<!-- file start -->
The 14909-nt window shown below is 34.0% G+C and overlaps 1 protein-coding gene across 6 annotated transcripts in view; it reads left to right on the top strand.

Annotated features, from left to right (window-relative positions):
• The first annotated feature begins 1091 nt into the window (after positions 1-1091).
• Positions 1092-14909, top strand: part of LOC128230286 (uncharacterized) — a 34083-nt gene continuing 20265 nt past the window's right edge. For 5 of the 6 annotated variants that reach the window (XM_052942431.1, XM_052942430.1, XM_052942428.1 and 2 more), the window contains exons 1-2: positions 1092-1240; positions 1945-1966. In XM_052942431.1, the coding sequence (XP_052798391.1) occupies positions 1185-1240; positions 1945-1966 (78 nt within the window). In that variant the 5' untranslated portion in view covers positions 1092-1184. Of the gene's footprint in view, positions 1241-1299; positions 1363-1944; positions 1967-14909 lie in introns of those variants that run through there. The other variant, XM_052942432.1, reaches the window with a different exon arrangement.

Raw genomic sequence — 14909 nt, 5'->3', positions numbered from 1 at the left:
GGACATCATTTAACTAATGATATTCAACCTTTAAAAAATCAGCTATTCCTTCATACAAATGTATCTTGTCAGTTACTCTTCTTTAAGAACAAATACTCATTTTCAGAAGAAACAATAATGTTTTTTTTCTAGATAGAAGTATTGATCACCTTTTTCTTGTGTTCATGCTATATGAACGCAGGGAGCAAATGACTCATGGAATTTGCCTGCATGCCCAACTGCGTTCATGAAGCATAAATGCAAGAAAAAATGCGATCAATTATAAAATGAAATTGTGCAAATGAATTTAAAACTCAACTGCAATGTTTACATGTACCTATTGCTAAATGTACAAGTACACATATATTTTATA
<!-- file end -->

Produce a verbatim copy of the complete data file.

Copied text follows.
The 14909-nt window shown below is 34.0% G+C and overlaps 1 protein-coding gene across 6 annotated transcripts in view; it reads left to right on the top strand.

Annotated features, from left to right (window-relative positions):
• The first annotated feature begins 1091 nt into the window (after positions 1-1091).
• Positions 1092-14909, top strand: part of LOC128230286 (uncharacterized) — a 34083-nt gene continuing 20265 nt past the window's right edge. For 5 of the 6 annotated variants that reach the window (XM_052942431.1, XM_052942430.1, XM_052942428.1 and 2 more), the window contains exons 1-2: positions 1092-1240; positions 1945-1966. In XM_052942431.1, the coding sequence (XP_052798391.1) occupies positions 1185-1240; positions 1945-1966 (78 nt within the window). In that variant the 5' untranslated portion in view covers positions 1092-1184. Of the gene's footprint in view, positions 1241-1299; positions 1363-1944; positions 1967-14909 lie in introns of those variants that run through there. The other variant, XM_052942432.1, reaches the window with a different exon arrangement.

Raw genomic sequence — 14909 nt, 5'->3', positions numbered from 1 at the left:
GGACATCATTTAACTAATGATATTCAACCTTTAAAAAATCAGCTATTCCTTCATACAAATGTATCTTGTCAGTTACTCTTCTTTAAGAACAAATACTCATTTTCAGAAGAAACAATAATGTTTTTTTTCTAGATAGAAGTATTGATCACCTTTTTCTTGTGTTCATGCTATATGAACGCAGGGAGCAAATGACTCATGGAATTTGCCTGCATGCCCAACTGCGTTCATGAAGCATAAATGCAAGAAAAAATGCGATCAATTATAAAATGAAATTGTGCAAATGAATTTAAAACTCAACTGCAATGTTTACATGTACCTATTGCTAAATGTACAAGTACACATATATTTTATA